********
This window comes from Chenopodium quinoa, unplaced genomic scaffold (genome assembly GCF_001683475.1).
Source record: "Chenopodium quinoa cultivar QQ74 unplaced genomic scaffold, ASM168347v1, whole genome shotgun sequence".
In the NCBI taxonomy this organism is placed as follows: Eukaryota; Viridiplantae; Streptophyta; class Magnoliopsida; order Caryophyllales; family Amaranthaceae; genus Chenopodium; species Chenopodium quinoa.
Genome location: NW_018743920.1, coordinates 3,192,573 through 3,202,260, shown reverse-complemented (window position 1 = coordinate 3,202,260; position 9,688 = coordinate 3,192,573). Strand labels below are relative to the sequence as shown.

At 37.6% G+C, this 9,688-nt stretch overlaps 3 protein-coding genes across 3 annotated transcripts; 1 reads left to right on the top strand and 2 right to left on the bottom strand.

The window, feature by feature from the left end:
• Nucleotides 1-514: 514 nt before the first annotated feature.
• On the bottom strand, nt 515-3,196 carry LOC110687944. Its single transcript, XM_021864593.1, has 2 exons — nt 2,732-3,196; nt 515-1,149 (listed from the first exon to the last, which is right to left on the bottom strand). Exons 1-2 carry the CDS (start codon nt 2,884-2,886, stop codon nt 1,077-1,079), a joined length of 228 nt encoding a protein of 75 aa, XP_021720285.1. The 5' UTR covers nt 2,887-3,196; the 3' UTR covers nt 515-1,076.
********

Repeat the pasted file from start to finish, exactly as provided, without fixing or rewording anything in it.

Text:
This window comes from Chenopodium quinoa, unplaced genomic scaffold (genome assembly GCF_001683475.1).
Source record: "Chenopodium quinoa cultivar QQ74 unplaced genomic scaffold, ASM168347v1, whole genome shotgun sequence".
In the NCBI taxonomy this organism is placed as follows: Eukaryota; Viridiplantae; Streptophyta; class Magnoliopsida; order Caryophyllales; family Amaranthaceae; genus Chenopodium; species Chenopodium quinoa.
Genome location: NW_018743920.1, coordinates 3,192,573 through 3,202,260, shown reverse-complemented (window position 1 = coordinate 3,202,260; position 9,688 = coordinate 3,192,573). Strand labels below are relative to the sequence as shown.

At 37.6% G+C, this 9,688-nt stretch overlaps 3 protein-coding genes across 3 annotated transcripts; 1 reads left to right on the top strand and 2 right to left on the bottom strand.

The window, feature by feature from the left end:
• Nucleotides 1-514: 514 nt before the first annotated feature.
• On the bottom strand, nt 515-3,196 carry LOC110687944. Its single transcript, XM_021864593.1, has 2 exons — nt 2,732-3,196; nt 515-1,149 (listed from the first exon to the last, which is right to left on the bottom strand). Exons 1-2 carry the CDS (start codon nt 2,884-2,886, stop codon nt 1,077-1,079), a joined length of 228 nt encoding a protein of 75 aa, XP_021720285.1. The 5' UTR covers nt 2,887-3,196; the 3' UTR covers nt 515-1,076.